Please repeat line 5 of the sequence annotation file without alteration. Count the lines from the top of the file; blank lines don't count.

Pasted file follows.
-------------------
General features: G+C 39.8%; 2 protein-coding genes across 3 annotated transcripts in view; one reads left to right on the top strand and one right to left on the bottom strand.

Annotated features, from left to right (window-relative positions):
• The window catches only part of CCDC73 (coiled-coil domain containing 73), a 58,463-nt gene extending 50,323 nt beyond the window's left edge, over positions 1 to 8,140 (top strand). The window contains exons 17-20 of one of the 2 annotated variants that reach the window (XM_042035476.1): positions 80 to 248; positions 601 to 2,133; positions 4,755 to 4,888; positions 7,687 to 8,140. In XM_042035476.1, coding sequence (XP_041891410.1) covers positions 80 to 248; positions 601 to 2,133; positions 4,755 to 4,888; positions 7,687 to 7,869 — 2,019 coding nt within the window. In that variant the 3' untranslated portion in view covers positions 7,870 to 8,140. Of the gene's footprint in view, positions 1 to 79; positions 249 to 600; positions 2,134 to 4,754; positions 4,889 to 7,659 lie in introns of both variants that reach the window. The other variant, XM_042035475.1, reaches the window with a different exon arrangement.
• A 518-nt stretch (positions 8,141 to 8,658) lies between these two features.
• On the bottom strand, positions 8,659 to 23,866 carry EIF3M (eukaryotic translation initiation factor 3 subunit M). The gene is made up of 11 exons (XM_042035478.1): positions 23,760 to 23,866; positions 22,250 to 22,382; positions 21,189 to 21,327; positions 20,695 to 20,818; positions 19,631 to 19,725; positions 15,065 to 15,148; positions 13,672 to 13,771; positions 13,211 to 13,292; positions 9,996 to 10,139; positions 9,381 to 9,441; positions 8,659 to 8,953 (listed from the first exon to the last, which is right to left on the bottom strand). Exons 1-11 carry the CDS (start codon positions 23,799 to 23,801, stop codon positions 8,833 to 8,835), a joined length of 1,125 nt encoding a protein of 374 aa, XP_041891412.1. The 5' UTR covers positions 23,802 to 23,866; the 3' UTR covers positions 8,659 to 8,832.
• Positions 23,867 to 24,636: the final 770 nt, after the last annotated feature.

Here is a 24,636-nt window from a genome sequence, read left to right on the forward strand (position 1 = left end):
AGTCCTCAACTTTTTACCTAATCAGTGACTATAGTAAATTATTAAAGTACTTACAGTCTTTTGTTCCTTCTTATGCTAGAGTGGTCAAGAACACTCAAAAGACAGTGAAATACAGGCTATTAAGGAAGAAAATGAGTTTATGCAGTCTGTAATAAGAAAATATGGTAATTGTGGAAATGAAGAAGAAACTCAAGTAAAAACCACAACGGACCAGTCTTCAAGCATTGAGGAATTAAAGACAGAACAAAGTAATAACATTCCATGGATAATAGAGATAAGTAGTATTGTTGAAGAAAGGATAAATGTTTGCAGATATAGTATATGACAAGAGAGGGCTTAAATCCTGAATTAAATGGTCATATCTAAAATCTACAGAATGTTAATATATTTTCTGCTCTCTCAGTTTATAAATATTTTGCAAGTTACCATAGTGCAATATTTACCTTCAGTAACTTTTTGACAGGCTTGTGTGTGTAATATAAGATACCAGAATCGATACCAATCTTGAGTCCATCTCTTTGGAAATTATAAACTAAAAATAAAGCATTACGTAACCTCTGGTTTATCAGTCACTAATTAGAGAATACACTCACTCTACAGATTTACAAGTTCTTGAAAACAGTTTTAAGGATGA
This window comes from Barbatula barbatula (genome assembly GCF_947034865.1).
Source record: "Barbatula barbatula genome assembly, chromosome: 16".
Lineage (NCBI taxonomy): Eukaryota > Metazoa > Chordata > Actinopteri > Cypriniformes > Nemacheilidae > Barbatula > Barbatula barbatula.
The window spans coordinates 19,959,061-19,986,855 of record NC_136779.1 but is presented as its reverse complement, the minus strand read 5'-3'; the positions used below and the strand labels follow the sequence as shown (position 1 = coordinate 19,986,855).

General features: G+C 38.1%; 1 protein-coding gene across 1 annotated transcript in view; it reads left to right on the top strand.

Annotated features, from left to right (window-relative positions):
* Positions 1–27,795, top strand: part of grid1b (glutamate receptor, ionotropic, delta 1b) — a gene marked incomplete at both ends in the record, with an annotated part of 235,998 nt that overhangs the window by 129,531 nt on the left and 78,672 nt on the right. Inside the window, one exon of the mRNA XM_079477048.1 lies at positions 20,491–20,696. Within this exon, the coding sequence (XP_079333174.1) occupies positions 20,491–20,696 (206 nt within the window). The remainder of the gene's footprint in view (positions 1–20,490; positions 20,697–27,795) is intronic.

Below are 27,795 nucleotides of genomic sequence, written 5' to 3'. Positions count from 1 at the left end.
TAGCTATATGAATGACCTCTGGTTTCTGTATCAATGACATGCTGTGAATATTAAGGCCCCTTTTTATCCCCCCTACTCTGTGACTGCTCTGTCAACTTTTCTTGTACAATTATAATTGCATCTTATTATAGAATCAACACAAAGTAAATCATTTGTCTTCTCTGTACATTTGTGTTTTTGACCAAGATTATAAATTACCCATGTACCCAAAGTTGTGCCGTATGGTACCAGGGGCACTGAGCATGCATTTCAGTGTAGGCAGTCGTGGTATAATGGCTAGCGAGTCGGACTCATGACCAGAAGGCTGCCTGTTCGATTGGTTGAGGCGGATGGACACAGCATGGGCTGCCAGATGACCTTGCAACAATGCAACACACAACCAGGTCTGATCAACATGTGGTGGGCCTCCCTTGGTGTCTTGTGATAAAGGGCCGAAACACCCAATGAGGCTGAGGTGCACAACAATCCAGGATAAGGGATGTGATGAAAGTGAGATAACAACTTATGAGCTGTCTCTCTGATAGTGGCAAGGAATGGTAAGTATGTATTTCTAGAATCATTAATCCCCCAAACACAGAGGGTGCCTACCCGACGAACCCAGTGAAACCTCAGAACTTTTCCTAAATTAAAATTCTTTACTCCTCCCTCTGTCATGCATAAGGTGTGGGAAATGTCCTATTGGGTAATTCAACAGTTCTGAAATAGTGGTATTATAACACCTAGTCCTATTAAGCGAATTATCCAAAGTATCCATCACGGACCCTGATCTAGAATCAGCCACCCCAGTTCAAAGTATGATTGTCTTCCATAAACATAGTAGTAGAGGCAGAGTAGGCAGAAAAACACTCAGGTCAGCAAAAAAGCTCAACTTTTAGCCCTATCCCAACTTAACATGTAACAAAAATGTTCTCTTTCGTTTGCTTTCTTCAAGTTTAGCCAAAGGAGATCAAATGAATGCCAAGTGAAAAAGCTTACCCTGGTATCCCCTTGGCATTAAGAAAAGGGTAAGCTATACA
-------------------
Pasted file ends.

• On the bottom strand, positions 8,659 to 23,866 carry EIF3M (eukaryotic translation initiation factor 3 subunit M). The gene is made up of 11 exons (XM_042035478.1): positions 23,760 to 23,866; positions 22,250 to 22,382; positions 21,189 to 21,327; positions 20,695 to 20,818; positions 19,631 to 19,725; positions 15,065 to 15,148; positions 13,672 to 13,771; positions 13,211 to 13,292; positions 9,996 to 10,139; positions 9,381 to 9,441; positions 8,659 to 8,953 (listed from the first exon to the last, which is right to left on the bottom strand). Exons 1-11 carry the CDS (start codon positions 23,799 to 23,801, stop codon positions 8,833 to 8,835), a joined length of 1,125 nt encoding a protein of 374 aa, XP_041891412.1. The 5' UTR covers positions 23,802 to 23,866; the 3' UTR covers positions 8,659 to 8,832.